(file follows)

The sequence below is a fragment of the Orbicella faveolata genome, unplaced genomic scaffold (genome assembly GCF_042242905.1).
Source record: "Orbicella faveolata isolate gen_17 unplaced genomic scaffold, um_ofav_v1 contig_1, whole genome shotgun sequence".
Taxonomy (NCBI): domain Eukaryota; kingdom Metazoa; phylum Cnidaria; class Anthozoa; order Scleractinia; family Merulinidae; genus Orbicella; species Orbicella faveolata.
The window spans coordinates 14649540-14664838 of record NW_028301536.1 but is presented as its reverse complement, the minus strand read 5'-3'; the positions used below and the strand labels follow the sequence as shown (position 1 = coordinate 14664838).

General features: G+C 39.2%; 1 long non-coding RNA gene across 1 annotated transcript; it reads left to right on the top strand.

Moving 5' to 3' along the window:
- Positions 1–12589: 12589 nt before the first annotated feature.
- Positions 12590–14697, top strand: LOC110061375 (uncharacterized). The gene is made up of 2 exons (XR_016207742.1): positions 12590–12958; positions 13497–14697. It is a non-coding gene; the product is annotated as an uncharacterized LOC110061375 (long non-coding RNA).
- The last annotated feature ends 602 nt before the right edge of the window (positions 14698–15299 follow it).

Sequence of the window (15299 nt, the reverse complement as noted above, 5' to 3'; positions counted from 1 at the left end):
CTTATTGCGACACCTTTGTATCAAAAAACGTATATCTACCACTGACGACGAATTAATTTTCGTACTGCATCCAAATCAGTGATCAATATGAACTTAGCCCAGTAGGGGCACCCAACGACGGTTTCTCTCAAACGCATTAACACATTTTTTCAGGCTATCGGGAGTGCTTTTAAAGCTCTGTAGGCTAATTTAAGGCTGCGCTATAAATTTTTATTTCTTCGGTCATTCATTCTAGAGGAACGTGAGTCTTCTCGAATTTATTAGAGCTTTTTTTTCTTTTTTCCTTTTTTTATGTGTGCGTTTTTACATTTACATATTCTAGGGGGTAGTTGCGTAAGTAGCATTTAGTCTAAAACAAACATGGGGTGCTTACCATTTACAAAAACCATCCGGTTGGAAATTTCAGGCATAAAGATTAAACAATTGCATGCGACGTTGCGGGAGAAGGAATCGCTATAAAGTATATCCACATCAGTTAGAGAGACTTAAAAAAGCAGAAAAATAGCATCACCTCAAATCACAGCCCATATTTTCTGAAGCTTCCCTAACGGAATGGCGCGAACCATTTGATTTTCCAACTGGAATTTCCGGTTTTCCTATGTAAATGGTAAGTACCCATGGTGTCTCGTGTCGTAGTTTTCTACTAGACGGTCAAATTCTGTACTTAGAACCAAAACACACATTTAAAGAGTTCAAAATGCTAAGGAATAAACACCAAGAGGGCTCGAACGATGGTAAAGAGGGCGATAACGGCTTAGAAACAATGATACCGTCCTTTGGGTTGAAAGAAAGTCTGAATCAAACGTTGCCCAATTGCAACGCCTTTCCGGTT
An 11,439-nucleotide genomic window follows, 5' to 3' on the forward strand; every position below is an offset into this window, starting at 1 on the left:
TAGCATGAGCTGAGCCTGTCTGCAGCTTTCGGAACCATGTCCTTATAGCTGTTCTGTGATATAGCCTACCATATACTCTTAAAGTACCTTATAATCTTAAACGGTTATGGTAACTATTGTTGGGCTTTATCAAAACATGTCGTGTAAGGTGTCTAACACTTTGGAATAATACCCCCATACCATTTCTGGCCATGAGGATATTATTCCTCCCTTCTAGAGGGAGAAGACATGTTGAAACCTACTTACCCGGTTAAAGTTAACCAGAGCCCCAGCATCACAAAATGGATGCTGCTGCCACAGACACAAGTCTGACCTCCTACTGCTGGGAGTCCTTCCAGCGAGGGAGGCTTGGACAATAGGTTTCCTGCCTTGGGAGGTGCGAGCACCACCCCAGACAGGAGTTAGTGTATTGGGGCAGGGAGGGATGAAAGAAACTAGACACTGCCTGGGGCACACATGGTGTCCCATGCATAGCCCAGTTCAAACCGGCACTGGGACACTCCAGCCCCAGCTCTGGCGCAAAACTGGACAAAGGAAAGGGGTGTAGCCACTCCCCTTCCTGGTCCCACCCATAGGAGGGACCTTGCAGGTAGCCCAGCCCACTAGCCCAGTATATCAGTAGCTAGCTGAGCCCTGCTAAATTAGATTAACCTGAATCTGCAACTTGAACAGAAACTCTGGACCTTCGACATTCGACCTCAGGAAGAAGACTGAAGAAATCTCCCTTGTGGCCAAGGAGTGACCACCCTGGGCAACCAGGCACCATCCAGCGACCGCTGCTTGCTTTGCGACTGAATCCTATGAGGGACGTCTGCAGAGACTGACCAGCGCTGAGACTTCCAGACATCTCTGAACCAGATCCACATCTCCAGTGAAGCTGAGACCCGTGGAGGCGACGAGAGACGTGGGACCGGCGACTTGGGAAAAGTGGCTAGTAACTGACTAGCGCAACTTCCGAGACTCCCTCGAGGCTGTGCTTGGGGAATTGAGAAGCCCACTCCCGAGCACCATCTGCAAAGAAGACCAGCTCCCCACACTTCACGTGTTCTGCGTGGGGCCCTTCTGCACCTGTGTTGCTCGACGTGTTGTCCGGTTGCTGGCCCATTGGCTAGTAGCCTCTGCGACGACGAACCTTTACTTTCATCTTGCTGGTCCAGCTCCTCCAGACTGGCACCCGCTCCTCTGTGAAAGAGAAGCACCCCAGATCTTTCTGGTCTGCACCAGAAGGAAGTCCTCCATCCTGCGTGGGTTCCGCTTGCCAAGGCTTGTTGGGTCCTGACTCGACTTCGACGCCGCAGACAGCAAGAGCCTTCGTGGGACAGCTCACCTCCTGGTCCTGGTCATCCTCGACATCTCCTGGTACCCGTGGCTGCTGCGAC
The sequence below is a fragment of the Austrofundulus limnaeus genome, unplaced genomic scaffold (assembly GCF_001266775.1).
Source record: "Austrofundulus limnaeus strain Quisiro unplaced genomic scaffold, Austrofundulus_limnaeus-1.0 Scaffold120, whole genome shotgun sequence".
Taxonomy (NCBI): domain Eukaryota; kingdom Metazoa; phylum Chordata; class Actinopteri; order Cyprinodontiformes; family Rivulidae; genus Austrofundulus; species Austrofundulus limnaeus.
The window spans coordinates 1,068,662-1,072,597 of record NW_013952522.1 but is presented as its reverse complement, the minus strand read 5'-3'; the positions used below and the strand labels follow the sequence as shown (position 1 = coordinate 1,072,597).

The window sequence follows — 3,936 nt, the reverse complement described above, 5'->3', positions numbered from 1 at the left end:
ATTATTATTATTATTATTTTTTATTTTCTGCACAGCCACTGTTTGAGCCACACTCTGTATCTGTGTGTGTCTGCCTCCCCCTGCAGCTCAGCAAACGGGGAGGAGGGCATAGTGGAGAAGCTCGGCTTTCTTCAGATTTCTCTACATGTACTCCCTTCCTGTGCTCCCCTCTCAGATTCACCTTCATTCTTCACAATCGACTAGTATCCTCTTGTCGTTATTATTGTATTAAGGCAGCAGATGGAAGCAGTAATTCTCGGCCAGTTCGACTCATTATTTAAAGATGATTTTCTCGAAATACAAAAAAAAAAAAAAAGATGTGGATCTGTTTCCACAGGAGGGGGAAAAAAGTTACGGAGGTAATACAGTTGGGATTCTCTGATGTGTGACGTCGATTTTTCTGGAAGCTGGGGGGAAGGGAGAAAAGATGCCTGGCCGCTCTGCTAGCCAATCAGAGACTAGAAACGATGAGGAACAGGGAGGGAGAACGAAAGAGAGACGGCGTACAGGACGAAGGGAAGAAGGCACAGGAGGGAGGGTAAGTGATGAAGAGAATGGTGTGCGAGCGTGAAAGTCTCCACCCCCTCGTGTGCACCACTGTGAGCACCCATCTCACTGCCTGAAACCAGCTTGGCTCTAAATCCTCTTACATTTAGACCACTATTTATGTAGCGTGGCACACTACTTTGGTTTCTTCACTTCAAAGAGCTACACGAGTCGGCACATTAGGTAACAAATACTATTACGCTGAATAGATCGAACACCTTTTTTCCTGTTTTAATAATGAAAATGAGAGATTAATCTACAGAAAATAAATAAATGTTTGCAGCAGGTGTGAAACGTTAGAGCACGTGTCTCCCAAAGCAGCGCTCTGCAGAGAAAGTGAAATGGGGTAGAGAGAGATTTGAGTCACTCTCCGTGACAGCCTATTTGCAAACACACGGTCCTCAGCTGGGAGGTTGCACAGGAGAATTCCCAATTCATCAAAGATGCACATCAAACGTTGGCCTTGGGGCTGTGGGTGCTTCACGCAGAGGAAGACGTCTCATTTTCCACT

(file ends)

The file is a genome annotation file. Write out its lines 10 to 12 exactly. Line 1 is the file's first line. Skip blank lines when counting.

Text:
Sequence of the window (15299 nt, the reverse complement as noted above, 5' to 3'; positions counted from 1 at the left end):
CTTATTGCGACACCTTTGTATCAAAAAACGTATATCTACCACTGACGACGAATTAATTTTCGTACTGCATCCAAATCAGTGATCAATATGAACTTAGCCCAGTAGGGGCACCCAACGACGGTTTCTCTCAAACGCATTAACACATTTTTTCAGGCTATCGGGAGTGCTTTTAAAGCTCTGTAGGCTAATTTAAGGCTGCGCTATAAATTTTTATTTCTTCGGTCATTCATTCTAGAGGAACGTGAGTCTTCTCGAATTTATTAGAGCTTTTTTTTCTTTTTTCCTTTTTTTATGTGTGCGTTTTTACATTTACATATTCTAGGGGGTAGTTGCGTAAGTAGCATTTAGTCTAAAACAAACATGGGGTGCTTACCATTTACAAAAACCATCCGGTTGGAAATTTCAGGCATAAAGATTAAACAATTGCATGCGACGTTGCGGGAGAAGGAATCGCTATAAAGTATATCCACATCAGTTAGAGAGACTTAAAAAAGCAGAAAAATAGCATCACCTCAAATCACAGCCCATATTTTCTGAAGCTTCCCTAACGGAATGGCGCGAACCATTTGATTTTCCAACTGGAATTTCCGGTTTTCCTATGTAAATGGTAAGTACCCATGGTGTCTCGTGTCGTAGTTTTCTACTAGACGGTCAAATTCTGTACTTAGAACCAAAACACACATTTAAAGAGTTCAAAATGCTAAGGAATAAACACCAAGAGGGCTCGAACGATGGTAAAGAGGGCGATAACGGCTTAGAAACAATGATACCGTCCTTTGGGTTGAAAGAAAGTCTGAATCAAACGTTGCCCAATTGCAACGCCTTTCCGGTT
An 11,439-nucleotide genomic window follows, 5' to 3' on the forward strand; every position below is an offset into this window, starting at 1 on the left: